Whether to present a breakthrough idea, explain and defend a policy change, motivate a team, or position one’s self as a thought leader, business professionals are often called upon to speak before a group. But that doesn’t mean public speaking comes naturally or isn’t stressful. If you feel anxious about speaking to an audience, in person or virtually, you’re far from alone.
Fear of public speaking, or glossophobia, is one of the most common phobias, right up there with heights, spiders and death. According to the National Institute of Mental Health, about 73% of the population experiences public speaking anxiety. At its root is the fear of being judged negatively by others.
If you have anxiety about public speaking, here is a checklist you can follow. It covers the key elements—verbal, vocal and visual—you need to keep in mind as you prepare to ace your next presentation or shine in your speaking debut.
Verbal. In public speaking, the quality of your content counts. First, take time to really think through and assess the validity of the ideas you’re planning to present. Then, focus on carefully choosing the language you use to explain those ideas and organizing everything so that it makes sense to your audience. Say, for example, you’re giving a presentation on a reorganization in your company in an effort to gain stakeholder support: If you gloss over or fail to clarify the reason for this action, the credibility of everything you say next is likely to suffer.
Vocal. In public speaking, the quality of your voice is crucial. Crafting a presentation filled with great ideas, supported by the right words and a well-organized structure, is pointless if your audience struggles to understand what you’re saying or grasp the meaning you intended. Your voice is an instrument. Be aware of how you use it—and practice, practice, practice.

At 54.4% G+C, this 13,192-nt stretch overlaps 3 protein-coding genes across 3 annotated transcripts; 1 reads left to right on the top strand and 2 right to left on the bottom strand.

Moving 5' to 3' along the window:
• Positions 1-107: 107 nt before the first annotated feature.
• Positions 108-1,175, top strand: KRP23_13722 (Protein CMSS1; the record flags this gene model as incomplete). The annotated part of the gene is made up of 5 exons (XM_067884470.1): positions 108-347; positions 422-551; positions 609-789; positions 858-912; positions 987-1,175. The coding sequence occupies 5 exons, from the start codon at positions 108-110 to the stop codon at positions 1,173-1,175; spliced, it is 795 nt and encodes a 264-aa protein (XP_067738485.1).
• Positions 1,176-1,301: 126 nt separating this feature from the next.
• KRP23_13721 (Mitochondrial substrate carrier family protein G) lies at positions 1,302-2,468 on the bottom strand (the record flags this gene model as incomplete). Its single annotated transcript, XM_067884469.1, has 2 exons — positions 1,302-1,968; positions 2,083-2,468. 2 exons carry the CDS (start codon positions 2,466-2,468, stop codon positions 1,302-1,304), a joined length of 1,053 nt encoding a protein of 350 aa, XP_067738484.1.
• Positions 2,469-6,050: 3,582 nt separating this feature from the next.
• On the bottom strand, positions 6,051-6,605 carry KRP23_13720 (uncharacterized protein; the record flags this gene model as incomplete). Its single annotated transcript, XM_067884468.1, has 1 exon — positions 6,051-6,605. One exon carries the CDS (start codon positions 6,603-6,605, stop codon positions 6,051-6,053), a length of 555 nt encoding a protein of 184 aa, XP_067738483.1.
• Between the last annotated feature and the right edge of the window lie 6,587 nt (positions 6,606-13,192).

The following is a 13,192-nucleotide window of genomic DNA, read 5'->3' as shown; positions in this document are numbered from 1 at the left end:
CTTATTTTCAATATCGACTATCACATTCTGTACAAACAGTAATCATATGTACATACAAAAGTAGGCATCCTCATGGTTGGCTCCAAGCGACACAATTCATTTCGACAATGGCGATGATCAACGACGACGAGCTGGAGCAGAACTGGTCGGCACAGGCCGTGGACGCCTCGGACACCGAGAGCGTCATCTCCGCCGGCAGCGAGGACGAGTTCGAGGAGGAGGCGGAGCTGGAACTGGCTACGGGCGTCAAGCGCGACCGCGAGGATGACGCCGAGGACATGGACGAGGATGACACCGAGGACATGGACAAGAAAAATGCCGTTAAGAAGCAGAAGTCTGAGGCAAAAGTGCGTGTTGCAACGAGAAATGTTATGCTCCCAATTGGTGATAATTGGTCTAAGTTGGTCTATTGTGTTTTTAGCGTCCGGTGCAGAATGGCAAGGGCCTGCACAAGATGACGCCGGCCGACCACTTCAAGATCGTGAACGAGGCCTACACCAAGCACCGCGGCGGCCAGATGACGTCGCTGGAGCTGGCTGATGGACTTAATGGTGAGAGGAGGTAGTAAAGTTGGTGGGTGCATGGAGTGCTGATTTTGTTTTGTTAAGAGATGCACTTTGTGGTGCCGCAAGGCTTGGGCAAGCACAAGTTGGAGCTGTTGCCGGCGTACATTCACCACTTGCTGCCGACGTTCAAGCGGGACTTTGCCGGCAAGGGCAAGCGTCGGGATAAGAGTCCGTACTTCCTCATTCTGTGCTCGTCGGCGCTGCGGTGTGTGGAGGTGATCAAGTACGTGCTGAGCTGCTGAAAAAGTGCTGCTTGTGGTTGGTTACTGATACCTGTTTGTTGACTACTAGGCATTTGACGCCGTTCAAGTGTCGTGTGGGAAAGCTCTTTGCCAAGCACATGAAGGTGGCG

Pay attention to your volume and projection. Can everyone in the group hear you without straining? Or, on the other end of the spectrum, will your audience be turned off because everything you say sounds like shouting? Sharpen your articulation. Mumbling and fumbling over words will make even the best planned presentation sound sloppy. Focus on the inflection and conviction you bring to your speech. And modulate your speaking speed or pace for emphasis and impact. Visual. In public speaking, the quality of your appearance also matters. Casual attire is usually fine, but make sure to dress appropriately for your audience and take the time you need to start your presentation looking well-groomed and pulled together.
Visual. Whether onstage or on screen, pay attention to your posture, physical movements and facial expressions. Common habits such as slouching, pacing, gesturing with your hands, keeping your arms crossed over your chest, wrinkling your nose, and rolling your eyes can not only distract people’s attention from what you’re saying, but also send them the wrong message. Also, aim to regularly make eye contact with audience members while you’re speaking as a way to connect with your listeners and keep them engaged. If your presentation calls for the use of visual aids or other equipment, be sure you’re adept and comfortable with handling them. Remember: Your audience will be watching!
Finally, always strive for consistency in the verbal, vocal, and visual components of your presentation. When working together in harmony, these three elements will make you look and sound like an accomplished public speaker—even if you still feel a bit anxious. And keep this checklist on hand to revisit whenever you need to.
This article first appeared on amanet.org and adapted for CMC. Used with permission. All rights reserved.